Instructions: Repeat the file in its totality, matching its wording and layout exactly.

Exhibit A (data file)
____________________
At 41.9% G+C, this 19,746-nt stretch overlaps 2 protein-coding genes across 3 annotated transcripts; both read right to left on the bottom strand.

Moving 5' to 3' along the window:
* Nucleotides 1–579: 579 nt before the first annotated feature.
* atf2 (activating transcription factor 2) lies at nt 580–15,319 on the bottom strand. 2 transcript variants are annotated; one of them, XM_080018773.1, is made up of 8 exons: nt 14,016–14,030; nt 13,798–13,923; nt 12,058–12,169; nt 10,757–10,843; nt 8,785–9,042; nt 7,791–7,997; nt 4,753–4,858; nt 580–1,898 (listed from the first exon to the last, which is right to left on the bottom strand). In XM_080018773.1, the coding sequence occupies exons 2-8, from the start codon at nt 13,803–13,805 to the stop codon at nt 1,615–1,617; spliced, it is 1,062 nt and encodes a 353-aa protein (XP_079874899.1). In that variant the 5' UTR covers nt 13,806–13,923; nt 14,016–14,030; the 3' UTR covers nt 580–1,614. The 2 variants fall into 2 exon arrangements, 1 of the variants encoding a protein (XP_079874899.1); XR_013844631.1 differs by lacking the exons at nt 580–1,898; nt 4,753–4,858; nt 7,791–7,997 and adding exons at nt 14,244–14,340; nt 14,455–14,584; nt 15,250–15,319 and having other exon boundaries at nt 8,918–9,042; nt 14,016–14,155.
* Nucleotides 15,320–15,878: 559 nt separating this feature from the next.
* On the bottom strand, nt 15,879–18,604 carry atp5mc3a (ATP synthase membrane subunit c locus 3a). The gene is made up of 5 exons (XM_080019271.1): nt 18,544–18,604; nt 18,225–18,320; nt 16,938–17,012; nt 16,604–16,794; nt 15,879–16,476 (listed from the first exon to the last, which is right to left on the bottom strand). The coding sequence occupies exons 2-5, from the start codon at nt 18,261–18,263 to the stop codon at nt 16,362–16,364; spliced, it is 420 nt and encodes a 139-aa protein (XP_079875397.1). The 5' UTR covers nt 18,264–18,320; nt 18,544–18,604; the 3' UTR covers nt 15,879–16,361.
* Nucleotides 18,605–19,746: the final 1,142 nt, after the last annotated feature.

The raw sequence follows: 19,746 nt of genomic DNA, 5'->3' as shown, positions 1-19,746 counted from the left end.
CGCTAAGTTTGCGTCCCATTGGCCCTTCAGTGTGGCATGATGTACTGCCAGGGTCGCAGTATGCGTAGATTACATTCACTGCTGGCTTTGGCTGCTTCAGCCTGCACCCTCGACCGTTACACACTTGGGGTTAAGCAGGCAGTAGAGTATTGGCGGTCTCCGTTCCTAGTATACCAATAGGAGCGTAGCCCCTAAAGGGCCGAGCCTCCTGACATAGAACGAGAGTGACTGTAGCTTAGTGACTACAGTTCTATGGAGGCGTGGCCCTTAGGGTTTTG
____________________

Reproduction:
At 41.9% G+C, this 19,746-nt stretch overlaps 2 protein-coding genes across 3 annotated transcripts; both read right to left on the bottom strand.

Moving 5' to 3' along the window:
* Nucleotides 1–579: 579 nt before the first annotated feature.
* atf2 (activating transcription factor 2) lies at nt 580–15,319 on the bottom strand. 2 transcript variants are annotated; one of them, XM_080018773.1, is made up of 8 exons: nt 14,016–14,030; nt 13,798–13,923; nt 12,058–12,169; nt 10,757–10,843; nt 8,785–9,042; nt 7,791–7,997; nt 4,753–4,858; nt 580–1,898 (listed from the first exon to the last, which is right to left on the bottom strand). In XM_080018773.1, the coding sequence occupies exons 2-8, from the start codon at nt 13,803–13,805 to the stop codon at nt 1,615–1,617; spliced, it is 1,062 nt and encodes a 353-aa protein (XP_079874899.1). In that variant the 5' UTR covers nt 13,806–13,923; nt 14,016–14,030; the 3' UTR covers nt 580–1,614. The 2 variants fall into 2 exon arrangements, 1 of the variants encoding a protein (XP_079874899.1); XR_013844631.1 differs by lacking the exons at nt 580–1,898; nt 4,753–4,858; nt 7,791–7,997 and adding exons at nt 14,244–14,340; nt 14,455–14,584; nt 15,250–15,319 and having other exon boundaries at nt 8,918–9,042; nt 14,016–14,155.
* Nucleotides 15,320–15,878: 559 nt separating this feature from the next.
* On the bottom strand, nt 15,879–18,604 carry atp5mc3a (ATP synthase membrane subunit c locus 3a). The gene is made up of 5 exons (XM_080019271.1): nt 18,544–18,604; nt 18,225–18,320; nt 16,938–17,012; nt 16,604–16,794; nt 15,879–16,476 (listed from the first exon to the last, which is right to left on the bottom strand). The coding sequence occupies exons 2-5, from the start codon at nt 18,261–18,263 to the stop codon at nt 16,362–16,364; spliced, it is 420 nt and encodes a 139-aa protein (XP_079875397.1). The 5' UTR covers nt 18,264–18,320; nt 18,544–18,604; the 3' UTR covers nt 15,879–16,361.
* Nucleotides 18,605–19,746: the final 1,142 nt, after the last annotated feature.

The raw sequence follows: 19,746 nt of genomic DNA, 5'->3' as shown, positions 1-19,746 counted from the left end.
CGCTAAGTTTGCGTCCCATTGGCCCTTCAGTGTGGCATGATGTACTGCCAGGGTCGCAGTATGCGTAGATTACATTCACTGCTGGCTTTGGCTGCTTCAGCCTGCACCCTCGACCGTTACACACTTGGGGTTAAGCAGGCAGTAGAGTATTGGCGGTCTCCGTTCCTAGTATACCAATAGGAGCGTAGCCCCTAAAGGGCCGAGCCTCCTGACATAGAACGAGAGTGACTGTAGCTTAGTGACTACAGTTCTATGGAGGCGTGGCCCTTAGGGTTTTG